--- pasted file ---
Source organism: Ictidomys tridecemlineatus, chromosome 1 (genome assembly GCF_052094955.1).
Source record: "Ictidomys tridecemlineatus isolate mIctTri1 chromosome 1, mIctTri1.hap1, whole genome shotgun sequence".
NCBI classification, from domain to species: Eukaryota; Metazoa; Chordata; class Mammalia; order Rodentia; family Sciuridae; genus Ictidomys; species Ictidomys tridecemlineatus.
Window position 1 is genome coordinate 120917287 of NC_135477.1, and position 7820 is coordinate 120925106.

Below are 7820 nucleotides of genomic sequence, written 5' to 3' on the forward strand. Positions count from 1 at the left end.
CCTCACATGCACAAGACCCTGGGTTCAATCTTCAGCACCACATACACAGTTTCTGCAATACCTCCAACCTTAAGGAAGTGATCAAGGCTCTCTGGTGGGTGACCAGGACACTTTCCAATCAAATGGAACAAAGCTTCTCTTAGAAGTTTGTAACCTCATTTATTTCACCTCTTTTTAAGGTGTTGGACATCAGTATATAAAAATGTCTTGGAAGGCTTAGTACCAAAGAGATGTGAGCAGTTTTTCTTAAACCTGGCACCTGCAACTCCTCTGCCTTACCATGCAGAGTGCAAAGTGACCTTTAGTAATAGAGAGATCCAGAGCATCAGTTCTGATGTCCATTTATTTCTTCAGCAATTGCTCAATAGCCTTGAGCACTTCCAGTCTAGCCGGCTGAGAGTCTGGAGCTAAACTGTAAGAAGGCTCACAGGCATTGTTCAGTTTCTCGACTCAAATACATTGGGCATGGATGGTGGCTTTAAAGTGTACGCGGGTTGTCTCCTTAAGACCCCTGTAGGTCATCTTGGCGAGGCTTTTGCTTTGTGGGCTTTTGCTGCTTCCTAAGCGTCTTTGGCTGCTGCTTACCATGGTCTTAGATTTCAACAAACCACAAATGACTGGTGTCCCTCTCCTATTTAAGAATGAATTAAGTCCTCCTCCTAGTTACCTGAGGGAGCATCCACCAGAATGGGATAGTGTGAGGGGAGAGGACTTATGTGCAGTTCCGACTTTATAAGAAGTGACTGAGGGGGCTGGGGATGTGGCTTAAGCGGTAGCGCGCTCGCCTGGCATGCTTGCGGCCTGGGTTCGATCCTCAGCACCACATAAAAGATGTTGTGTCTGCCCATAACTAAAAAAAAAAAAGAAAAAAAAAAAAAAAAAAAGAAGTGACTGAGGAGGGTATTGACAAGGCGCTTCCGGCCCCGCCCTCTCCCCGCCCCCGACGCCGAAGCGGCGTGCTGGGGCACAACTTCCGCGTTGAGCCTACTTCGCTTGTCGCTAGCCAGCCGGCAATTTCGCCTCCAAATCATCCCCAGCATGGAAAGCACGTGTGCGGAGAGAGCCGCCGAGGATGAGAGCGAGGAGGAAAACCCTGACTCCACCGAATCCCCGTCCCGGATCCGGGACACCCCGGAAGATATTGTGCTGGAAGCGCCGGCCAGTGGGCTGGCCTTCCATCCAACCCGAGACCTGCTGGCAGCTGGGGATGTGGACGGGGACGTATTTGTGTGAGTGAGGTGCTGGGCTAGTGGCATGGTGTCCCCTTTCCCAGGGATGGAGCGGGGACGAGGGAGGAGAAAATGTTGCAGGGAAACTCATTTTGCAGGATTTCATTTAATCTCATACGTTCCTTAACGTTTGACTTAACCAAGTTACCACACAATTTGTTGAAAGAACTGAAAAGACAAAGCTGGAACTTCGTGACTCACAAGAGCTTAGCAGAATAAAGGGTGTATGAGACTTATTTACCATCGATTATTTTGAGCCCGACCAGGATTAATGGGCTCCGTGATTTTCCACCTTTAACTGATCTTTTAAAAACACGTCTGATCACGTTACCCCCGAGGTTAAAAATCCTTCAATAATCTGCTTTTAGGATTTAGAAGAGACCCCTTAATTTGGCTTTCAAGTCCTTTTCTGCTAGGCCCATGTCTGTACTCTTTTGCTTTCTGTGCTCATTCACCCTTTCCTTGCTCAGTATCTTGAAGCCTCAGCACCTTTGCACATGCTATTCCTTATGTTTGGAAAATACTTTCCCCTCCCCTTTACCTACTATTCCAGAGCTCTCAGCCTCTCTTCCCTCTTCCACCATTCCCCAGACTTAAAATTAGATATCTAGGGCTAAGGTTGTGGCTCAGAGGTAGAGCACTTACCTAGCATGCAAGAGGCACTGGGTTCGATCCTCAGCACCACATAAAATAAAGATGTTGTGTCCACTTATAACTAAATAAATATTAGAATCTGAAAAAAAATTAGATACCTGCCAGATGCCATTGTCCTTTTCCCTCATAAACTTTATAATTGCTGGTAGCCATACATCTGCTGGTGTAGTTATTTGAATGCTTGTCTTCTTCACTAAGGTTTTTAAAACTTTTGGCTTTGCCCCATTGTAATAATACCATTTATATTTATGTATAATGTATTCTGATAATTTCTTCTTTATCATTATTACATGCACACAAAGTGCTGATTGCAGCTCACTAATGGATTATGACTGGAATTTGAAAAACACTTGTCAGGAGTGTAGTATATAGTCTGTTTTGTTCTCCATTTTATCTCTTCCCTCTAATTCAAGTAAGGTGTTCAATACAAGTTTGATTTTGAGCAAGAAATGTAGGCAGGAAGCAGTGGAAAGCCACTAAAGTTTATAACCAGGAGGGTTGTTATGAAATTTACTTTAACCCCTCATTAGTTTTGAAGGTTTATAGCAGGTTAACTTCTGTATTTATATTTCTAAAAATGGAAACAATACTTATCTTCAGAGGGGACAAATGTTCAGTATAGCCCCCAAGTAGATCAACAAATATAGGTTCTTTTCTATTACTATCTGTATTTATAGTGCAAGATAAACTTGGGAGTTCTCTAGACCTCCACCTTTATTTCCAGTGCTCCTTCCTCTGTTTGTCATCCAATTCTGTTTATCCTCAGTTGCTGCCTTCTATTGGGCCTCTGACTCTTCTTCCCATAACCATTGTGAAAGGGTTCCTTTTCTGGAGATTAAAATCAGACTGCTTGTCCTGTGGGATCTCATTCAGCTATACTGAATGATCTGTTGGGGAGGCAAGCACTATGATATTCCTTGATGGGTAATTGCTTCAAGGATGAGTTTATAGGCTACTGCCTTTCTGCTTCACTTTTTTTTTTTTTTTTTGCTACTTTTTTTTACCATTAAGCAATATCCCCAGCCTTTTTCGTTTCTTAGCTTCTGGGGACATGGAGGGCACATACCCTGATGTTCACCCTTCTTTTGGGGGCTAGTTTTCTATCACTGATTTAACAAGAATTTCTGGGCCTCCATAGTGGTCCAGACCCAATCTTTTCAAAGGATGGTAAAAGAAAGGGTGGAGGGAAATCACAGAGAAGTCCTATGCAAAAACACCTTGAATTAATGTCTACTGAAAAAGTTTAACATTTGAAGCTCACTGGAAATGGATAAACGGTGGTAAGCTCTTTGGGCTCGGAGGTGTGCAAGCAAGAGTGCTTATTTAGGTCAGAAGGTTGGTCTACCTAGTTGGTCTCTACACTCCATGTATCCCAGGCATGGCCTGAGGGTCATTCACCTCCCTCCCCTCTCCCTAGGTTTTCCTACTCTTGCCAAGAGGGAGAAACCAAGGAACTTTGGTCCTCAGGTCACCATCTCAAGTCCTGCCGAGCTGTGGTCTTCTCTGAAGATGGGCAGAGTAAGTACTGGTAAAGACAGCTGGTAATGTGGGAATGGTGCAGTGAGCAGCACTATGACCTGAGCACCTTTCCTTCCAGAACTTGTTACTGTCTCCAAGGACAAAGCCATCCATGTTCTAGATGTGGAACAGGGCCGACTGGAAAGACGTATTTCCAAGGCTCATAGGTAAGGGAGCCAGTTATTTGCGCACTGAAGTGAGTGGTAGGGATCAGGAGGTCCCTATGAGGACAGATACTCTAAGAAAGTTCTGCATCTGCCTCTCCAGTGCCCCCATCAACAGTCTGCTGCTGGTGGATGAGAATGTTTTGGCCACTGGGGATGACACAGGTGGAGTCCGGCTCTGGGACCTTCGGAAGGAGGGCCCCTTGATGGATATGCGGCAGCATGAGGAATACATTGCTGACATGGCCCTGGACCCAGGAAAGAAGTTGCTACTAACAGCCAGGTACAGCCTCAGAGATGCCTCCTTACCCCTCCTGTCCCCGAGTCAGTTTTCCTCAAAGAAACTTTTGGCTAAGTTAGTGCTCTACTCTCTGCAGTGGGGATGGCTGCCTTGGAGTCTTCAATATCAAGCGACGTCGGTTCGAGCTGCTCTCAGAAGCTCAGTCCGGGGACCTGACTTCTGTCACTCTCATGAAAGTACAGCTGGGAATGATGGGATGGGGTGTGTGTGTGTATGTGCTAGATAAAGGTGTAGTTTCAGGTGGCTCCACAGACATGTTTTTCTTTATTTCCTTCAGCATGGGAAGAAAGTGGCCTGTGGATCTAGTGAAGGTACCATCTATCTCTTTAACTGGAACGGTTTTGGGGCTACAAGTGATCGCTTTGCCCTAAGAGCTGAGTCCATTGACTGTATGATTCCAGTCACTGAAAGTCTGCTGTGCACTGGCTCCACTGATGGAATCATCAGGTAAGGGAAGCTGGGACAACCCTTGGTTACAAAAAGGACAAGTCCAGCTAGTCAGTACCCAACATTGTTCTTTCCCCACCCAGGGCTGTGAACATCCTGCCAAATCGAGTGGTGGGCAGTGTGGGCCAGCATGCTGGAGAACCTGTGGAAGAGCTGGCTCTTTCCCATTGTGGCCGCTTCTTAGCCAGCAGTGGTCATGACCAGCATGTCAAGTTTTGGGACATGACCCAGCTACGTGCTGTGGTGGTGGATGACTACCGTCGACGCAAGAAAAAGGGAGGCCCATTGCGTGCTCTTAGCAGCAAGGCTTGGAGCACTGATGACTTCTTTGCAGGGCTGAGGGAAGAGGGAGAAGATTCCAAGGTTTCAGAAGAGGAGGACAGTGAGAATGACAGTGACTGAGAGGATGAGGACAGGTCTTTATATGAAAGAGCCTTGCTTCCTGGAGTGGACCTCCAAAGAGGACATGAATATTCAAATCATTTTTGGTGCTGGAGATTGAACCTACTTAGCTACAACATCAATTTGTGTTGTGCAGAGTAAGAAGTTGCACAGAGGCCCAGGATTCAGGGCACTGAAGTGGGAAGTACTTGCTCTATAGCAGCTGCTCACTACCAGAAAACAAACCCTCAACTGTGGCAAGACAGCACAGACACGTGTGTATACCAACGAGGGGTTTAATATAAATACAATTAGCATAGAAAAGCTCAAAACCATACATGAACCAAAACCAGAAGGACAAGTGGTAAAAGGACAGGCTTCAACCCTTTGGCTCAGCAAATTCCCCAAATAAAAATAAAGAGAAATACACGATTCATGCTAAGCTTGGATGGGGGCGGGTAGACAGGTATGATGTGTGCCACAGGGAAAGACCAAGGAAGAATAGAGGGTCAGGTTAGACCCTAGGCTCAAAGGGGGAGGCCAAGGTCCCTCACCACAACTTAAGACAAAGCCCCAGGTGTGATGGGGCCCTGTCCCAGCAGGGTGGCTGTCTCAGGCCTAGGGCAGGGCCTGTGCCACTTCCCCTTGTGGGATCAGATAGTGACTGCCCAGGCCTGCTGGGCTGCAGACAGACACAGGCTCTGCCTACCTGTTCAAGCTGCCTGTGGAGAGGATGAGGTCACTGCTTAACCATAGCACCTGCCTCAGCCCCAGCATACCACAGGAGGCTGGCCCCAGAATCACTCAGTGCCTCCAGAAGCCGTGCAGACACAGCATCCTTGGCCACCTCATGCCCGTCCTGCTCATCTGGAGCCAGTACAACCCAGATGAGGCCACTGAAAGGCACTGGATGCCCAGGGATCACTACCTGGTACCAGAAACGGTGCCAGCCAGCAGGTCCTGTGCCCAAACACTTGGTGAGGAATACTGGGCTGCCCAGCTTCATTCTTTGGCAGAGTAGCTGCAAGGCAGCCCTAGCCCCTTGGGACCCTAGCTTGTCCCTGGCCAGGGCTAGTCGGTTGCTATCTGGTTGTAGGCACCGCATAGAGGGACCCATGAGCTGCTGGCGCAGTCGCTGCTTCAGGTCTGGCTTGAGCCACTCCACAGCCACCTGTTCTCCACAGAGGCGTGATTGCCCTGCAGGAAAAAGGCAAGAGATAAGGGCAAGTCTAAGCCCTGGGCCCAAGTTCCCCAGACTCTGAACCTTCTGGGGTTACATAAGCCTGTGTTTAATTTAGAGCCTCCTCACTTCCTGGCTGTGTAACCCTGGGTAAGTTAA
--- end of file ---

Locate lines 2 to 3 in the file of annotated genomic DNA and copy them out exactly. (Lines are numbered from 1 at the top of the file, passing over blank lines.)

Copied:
Source record: "Ictidomys tridecemlineatus isolate mIctTri1 chromosome 1, mIctTri1.hap1, whole genome shotgun sequence".
NCBI classification, from domain to species: Eukaryota; Metazoa; Chordata; class Mammalia; order Rodentia; family Sciuridae; genus Ictidomys; species Ictidomys tridecemlineatus.